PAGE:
All of Deepa Mehta’s major films have caused controversy, including the latest, Beeba Boys. Just released,  Beeba Boys (kind of a Sikh Sopranos) depicts the stylish, violent  world of  second- and third-generation Indian gang-bangers in metro Vancouver.  The topic is timely — 150 young men have died in gang violence in the Western Canadian city since the 1990s — but not one that the local South Asian communities particularly want aired.

Former British Columbia Premier Ujjal Dosanjh, who supported the film project, told The Globe and Mail newspaper, “[Beeba Boys] is a very brutally honest depiction of a brutal disease that afflicts B.C., and some of it is in the Indo-Canadian community… Honesty offends. It hurts. It provides insights and provides hurts. It did all of that for me.”

Deepa Mehta is used to pushing people’s boundaries, which she does in the name of reflecting reality. “In every immigrant community, gangs have been part of the acculturation process,” she said. “Gangsterism begins with a strong sense of disenfranchisement, as well as greed and quest for power. The Indo-gangs in the film are the anthesis of conventional view of South Asians as timid shopkeepers.”

After 40 years of movie-making in Canada, Mehta’s numerous awards include several honorary doctorate degrees, the Order of Canada, the Order of Ontario, and the 2012 Governor General’s Performing Arts Award for Lifetime Artistic Achievement. Wikipedia notes 1998 [Earth] and 2005 [Water] Oscar nominations for Best Foreign Language Film, as well as a 2003 Genie for Best Original Screenplay for Bollywood, Hollywood.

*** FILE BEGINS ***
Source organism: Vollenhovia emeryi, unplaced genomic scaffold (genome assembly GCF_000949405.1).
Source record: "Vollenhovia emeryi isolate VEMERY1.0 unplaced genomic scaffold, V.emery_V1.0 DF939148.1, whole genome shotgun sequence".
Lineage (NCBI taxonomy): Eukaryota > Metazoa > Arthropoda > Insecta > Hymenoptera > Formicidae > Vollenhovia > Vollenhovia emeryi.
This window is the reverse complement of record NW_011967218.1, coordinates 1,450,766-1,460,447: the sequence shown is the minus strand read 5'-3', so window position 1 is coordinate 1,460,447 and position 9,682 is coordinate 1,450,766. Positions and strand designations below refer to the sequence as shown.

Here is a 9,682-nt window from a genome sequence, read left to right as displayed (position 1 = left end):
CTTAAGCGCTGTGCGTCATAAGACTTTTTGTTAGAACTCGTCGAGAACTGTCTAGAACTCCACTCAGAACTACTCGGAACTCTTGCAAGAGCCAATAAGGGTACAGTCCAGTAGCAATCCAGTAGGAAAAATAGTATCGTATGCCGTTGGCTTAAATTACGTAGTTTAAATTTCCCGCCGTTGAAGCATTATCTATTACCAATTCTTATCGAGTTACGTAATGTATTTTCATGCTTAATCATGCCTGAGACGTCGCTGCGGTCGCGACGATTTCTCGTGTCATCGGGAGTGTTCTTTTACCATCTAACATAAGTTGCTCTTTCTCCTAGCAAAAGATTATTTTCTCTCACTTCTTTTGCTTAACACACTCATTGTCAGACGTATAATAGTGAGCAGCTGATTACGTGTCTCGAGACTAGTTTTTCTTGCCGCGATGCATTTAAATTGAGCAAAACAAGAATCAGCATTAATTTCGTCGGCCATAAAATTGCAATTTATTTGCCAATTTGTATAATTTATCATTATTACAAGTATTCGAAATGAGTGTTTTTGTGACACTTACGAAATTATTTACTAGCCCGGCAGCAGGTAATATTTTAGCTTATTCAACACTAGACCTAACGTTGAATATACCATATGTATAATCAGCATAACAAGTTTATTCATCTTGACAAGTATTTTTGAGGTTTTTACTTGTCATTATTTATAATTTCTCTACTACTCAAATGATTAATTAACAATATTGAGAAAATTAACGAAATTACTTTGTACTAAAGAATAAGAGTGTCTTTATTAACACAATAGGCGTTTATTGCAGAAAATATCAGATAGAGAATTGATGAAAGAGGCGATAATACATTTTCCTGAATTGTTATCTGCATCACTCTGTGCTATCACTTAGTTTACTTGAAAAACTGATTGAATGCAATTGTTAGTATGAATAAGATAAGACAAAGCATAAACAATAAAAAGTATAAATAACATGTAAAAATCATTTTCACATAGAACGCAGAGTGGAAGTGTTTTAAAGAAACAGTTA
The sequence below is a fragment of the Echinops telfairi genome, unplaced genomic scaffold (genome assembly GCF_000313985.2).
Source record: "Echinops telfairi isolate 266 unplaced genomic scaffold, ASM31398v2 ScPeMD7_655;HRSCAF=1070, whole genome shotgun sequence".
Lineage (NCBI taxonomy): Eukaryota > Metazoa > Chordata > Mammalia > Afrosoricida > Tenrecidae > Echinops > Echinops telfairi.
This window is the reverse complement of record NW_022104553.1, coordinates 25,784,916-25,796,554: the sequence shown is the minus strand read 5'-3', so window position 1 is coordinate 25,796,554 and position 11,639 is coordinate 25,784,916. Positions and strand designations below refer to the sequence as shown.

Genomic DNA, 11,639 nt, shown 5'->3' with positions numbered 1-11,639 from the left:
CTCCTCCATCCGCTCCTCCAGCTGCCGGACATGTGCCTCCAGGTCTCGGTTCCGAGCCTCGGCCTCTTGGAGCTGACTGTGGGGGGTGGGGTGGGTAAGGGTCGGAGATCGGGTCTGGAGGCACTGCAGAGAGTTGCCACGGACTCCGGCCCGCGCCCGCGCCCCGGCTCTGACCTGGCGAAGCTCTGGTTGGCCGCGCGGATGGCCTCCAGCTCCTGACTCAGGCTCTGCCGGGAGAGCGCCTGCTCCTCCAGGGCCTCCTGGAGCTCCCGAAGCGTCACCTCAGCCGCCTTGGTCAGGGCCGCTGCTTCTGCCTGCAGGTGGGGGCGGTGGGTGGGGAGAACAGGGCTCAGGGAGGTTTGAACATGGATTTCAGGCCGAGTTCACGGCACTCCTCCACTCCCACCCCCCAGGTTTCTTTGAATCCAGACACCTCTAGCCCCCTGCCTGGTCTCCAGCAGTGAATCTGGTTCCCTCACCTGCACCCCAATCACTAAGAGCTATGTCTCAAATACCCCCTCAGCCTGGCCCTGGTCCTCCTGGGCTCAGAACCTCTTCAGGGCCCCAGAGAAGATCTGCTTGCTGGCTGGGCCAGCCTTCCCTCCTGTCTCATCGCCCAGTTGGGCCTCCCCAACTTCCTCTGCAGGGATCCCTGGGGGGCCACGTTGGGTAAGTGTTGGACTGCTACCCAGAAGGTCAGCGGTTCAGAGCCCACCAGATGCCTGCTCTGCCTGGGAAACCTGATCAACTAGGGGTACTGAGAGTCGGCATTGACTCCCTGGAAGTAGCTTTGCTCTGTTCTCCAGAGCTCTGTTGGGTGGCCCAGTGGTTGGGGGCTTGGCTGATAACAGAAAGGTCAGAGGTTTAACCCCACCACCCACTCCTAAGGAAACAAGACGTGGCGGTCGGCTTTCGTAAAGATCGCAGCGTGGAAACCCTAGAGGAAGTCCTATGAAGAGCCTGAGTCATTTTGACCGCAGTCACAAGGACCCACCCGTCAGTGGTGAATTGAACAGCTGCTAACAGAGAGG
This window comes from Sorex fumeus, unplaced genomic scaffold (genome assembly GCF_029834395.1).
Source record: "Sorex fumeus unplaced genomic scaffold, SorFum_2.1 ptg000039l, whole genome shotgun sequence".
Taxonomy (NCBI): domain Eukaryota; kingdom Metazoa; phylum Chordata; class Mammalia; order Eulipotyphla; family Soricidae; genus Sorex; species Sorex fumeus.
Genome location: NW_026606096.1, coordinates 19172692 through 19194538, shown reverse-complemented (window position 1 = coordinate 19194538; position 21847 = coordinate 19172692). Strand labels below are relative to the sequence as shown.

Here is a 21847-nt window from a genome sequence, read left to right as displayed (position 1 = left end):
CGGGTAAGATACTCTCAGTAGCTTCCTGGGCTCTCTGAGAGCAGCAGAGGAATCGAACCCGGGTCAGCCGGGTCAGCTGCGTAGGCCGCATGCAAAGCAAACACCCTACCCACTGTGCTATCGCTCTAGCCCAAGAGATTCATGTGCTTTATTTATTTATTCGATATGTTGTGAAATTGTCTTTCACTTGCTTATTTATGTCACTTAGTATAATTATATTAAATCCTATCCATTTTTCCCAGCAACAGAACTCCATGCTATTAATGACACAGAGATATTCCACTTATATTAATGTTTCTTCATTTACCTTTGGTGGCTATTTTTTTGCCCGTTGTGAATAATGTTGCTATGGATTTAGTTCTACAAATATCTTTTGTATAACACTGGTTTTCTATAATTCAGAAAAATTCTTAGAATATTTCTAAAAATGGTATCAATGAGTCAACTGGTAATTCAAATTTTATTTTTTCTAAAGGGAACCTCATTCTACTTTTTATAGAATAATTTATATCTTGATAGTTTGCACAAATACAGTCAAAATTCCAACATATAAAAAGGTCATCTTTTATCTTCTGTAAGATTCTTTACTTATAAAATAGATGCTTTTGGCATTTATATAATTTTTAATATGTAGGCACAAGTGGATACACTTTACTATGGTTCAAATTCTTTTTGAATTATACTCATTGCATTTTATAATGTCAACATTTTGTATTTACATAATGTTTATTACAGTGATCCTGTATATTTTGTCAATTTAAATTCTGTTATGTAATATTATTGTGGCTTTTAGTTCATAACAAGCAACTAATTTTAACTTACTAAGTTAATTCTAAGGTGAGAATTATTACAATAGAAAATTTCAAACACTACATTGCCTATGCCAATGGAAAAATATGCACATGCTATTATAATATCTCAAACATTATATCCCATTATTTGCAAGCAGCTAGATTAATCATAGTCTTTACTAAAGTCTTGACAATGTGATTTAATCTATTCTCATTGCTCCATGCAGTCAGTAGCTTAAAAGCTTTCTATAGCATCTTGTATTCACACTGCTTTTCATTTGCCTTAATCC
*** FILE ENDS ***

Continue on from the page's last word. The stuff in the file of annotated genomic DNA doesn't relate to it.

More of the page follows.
On February 3, Deepa Mehta presented the 2016 Global Canwest Lecture at the University of Calgary’s Department of Communications, Media and Film — a two-and-a-half-hour review of her fascination with the role violence plays in relationships.

Born and raised in India, Mehta grew up helping her father, who distributed films for a living. “I sat in the front row every weekend,” she said. “I literally grew up with films. As a result, I decided if there was anything I wanted to do with my life it was not to be a filmmaker.” She earned a degree in philosophy at the University of Delhi instead. Unemployed, she offered to answer phones at a friend’s struggling film company. Instead, she began making short documentaries.

That’s how she met her first husband, Paul Saltzman,  a Canadian documentarian. She immigrated to Canada in 1973, and began writing children’s movies. In 1991, she released Sam and Me, her first feature-length film, about the relationship between an elderly Orthodox Jew and his South Asian caregiver. Beeba Boys is her 12th movie.

“I get interested in the subject first, and then I write the story,” she said. She used her film Water as an example. “I was in India, making two episodes of the Young Indiana Jones TV series for George Lucas. I got up early to see the sunrise, and I saw an old  hunched-up woman with a shaven head, all in white, looking for her glasses. I offered to take her home and saw something I’d never seen before. She lived in a house of widows, in 1996! I was shocked! The place was packed with widows, from 16 to 85 years old, and they all had shaven heads. That was the genesis of Water. It’s basically about the advent of patriarchy. When a woman is a possession and the owner dies, the widow is half dead.”

When she started to shoot Water in India, however, Hindu nationalists picketed her. “When we had shot the first scene, we came out of the house and found ourselves surrounded by protesters. We became a soft target for local politicians who styled themselves as Hindu saviours. Six hours later, the authorities stopped us because a man jumped off a bridge in protest. So we closed the production. We heard later that man used to pretend to commit suicide all the time.”